Skip to content

Diplomacy in Action: Exploring U.S.-China Relations

Ex-U.S. Consul General, Ken Jarrett, and Chinese diplomacy expert, Dr. Shen Dingli, speak with Pabel Vivanco Cardenas (Westminster College) and Abraham Wapner (University of Virginia) during the World Diplomacy field lab in Shanghai.

As the world continues to become more interconnected, the need for effective diplomacy has never been greater. Professor Breck Walker of Sewanee (The University of the South)facilitated an opportunity for students in his World Diplomacy class to take a deep dive into the intricacies of Chinese statecraft and U.S.-Sino relations during their visit to Shanghai. The day-long Field Lab was hosted by the Center for American Studies at Fudan University, and included seminars by renowned scholar Dr. Shen Dingli and two American diplomats from the U.S. consulate.

Dr. Shen, one of the foremost experts on U.S.-China relations, kicked off the day with a comprehensive  review of Chinese and American diplomacy over the past 230 years. As he described the evolution of the relationship between these two countries—from the first American envoy that arrived in 1784, to the modern debates around trade and political security—it became apparent that there have been numerous diplomatic highs and lows. “I feel the future in twenty or thirty years is bright,” Dr. Shen assured the students, “but the next ten years could be quite unstable.”

Ken Jarrett, a longtime American diplomat in China and former director of Asian affairs on the U.S. National Security Council, shared Dr. Shen’s sentiments. He described some recent trends toward increased collaboration and broadening of the relationship between America and China, but he also candidly discussed some of the “headaches” and power shifts that challenge the diplomatic process. However, Jarrett explained that in spite of the occasional difficulties, “the interdependence of the two countries becomes deeper day by day. There’s nothing that’s happening that’s of significance to China that doesn’t matter to the United States.”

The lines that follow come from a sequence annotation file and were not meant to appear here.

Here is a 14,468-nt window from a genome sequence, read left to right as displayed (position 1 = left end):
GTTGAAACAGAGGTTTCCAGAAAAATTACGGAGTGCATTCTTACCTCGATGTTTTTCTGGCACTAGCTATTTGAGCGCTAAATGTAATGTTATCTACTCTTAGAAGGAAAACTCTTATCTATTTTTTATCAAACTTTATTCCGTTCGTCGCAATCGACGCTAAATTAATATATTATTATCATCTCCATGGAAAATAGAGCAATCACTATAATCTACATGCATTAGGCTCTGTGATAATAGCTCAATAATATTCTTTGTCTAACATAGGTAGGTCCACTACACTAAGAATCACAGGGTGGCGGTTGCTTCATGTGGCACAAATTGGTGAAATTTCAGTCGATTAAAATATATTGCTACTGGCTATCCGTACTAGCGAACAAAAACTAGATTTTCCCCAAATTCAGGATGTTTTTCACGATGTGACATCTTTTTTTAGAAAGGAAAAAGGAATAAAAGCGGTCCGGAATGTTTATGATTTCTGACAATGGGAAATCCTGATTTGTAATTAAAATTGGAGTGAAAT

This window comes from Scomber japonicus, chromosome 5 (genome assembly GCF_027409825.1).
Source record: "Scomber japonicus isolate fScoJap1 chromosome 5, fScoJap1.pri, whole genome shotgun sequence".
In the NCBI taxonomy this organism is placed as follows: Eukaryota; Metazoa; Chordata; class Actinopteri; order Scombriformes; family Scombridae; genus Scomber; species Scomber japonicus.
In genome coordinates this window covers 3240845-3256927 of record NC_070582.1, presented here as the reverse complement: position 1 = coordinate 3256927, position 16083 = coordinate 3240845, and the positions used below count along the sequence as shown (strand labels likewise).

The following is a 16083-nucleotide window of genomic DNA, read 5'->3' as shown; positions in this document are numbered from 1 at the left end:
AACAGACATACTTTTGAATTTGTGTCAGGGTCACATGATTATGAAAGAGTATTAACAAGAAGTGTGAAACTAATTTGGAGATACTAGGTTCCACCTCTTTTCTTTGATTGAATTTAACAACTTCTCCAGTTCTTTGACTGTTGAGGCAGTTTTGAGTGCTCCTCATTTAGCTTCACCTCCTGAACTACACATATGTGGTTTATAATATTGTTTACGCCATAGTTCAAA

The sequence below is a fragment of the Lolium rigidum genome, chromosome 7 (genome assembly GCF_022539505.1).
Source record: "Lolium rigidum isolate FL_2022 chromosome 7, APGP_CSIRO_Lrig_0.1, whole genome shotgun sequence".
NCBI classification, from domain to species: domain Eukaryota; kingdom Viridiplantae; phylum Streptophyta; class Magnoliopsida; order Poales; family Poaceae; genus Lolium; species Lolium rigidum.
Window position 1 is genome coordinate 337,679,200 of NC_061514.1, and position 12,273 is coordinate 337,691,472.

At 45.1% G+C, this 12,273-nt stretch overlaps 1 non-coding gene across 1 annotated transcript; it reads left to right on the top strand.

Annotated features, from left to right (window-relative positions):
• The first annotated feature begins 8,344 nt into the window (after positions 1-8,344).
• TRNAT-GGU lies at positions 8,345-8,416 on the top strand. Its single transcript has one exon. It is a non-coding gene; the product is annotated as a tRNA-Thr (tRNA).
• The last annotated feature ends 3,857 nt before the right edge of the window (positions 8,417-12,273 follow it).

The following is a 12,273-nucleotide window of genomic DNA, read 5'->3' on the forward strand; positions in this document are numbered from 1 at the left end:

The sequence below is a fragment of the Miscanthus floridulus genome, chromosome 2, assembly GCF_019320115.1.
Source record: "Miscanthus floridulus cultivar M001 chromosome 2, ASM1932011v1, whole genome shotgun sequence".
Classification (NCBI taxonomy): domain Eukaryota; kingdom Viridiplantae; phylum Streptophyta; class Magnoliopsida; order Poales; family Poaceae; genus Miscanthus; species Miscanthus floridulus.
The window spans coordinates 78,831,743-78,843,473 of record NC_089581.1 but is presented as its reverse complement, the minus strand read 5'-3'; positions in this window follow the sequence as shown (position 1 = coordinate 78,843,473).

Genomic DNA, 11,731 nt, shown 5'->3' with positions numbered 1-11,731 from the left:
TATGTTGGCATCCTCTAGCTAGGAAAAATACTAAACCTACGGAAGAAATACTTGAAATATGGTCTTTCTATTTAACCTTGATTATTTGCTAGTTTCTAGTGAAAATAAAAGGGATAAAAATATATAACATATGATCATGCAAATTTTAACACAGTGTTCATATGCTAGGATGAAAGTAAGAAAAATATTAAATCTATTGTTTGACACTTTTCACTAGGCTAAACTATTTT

Students also had the opportunity to hear from Deputy Consul General, Jim Mullinax, of the American Consulate in Shanghai and engage with all three presenters in a question and answer session. “It was incredible to speak with real live diplomats, to hear what’s really going on in China, and to learn how the U.S. government is approaching some of the difficult issues the two countries face together,” said student, Abraham Wapner of the University of Virginia. Wapner was particularly intrigued by Dr. Shen’s analysis of the way Confucian values influence Chinese foreign policy. “It was really neat to tie all that together, and it was an experience you couldn’t get back at home.”

Topics
  • Life on Land

Related Articles

News
Who’s On Board? Meet Dorcas, our Tutu Ubuntu Scholar
Read More
News
Semester at Sea updates Fall 2023 and Spring 2024 itineraries with new destinations on three continents
Read More
News
Spring 2023 Voyage: By the Numbers
Read More